“Our reservations are up 40 percent from last year,” said Bob Ryan, owner of the 160-site Jellystone Park in Quarryville, who attributed the gains to his campground’s new water park.
“The campground owner who has the most toys wins,” said Bud Styer, who owns four family campgrounds in Wisconsin, three of which – Merry Mac’s Campground in Merrimac, River Bend RV Resort in Watertown and Smokey Hollow Campground in Lodi – contain water park features.
Styer has gone so far as to build his own ponds in an effort to accommodate some of the campground industry’s latest water toys, including floating log roll games; “The Summit,” a 15-foot inflatable waterslide; and 6-by-20-foot mats that float, he said, “like magic carpets.”
“Over the years, we’ve looked at how people use things. If it’s 90 degrees F outside and you’ve got fun stuff, you’re keeping the kids busy,” he said.
Parks also find that if they offer enough water-related attractions, they can lure more guests, even if their parks are in relatively remote locations, like Cherrystone Family RV Resort in Cheriton, Virginia, which is located in the middle of farmland on Virginia’s Eastern Shore, roughly two hours from Williamsburg.
The park added a splashground this year, which complements its mini-boats, paddleboats and Water Wars attraction. “We’re excited to see how (the splash park) is going to be. But I know people are going to love it,” said Mable Harrison, welcome center manager of the 700-site resort.
Even relatively small attractions, like floating trampolines, have become “extremely popular” with families, said Carol Higgins, a crew leader with the 377-site Odetah Campground in Bozrah, Connecticut.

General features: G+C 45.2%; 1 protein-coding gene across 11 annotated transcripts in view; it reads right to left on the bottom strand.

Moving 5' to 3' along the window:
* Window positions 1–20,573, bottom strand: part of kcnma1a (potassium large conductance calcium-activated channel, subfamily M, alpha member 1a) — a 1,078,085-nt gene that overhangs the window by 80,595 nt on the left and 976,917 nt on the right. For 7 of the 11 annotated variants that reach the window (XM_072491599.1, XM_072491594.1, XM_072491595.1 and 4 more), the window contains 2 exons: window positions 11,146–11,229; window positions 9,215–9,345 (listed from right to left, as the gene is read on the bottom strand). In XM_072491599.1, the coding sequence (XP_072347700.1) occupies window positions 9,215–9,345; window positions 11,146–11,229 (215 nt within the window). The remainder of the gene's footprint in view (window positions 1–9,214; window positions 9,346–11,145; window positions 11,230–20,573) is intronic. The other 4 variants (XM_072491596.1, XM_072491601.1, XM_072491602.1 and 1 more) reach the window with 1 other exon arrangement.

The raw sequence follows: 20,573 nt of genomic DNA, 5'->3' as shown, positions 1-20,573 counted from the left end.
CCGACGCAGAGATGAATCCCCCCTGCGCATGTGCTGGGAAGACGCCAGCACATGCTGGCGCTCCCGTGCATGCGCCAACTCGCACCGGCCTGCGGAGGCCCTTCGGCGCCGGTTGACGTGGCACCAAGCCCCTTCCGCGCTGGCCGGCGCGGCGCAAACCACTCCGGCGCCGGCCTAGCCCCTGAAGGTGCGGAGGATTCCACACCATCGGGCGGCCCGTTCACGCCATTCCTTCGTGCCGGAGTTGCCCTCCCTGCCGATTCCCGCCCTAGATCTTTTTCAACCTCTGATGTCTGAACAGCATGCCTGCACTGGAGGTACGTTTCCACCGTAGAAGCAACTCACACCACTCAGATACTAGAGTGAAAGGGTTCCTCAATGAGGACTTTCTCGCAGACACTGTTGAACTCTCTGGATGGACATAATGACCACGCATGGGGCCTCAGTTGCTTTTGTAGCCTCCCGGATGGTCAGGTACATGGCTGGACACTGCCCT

Higgins recalled one time when the park’s floating trampoline briefly had to be taken out of the water for repairs. “Oh, my goodness,” she said. “People were so upset. Some said they came to the park specifically to use it.”
Needless to say, Odetah and other parks across the country are keeping their floating trampolines and other water toys readily available for guest use.
“As long as kids love water, [unique water attractions] will be popular and help families make a decision on where they’re going to spend their vacation,” said Rebecca Baumgardner, recreation director for Billings, Montana-based KOA.
Recognizing the growing allure of water features, the National Association of RV Parks and Campgrounds is improving the search capabilities of its Web site to help consumers identify parks with unique water features and other unusual amenities that are referenced in the parks’ online profiles.
RV enthusiasts can also find campgrounds with unique water features by checking the Web sites of major campground chains, such as Kampgrounds of America and Jellystone Park Camp Resorts and by running Google searches pairing words like sprayground, splash park, waterslide, floating trampoline and Water Wars with “campground” and the state you plan to visit.
For a comprehensive, but by no means complete, listing of campgrounds with waterpark features – as well as contact information and a brief description of each parks’ features – see the Web Exclusive story “Campground Water Parks Make a Splash.”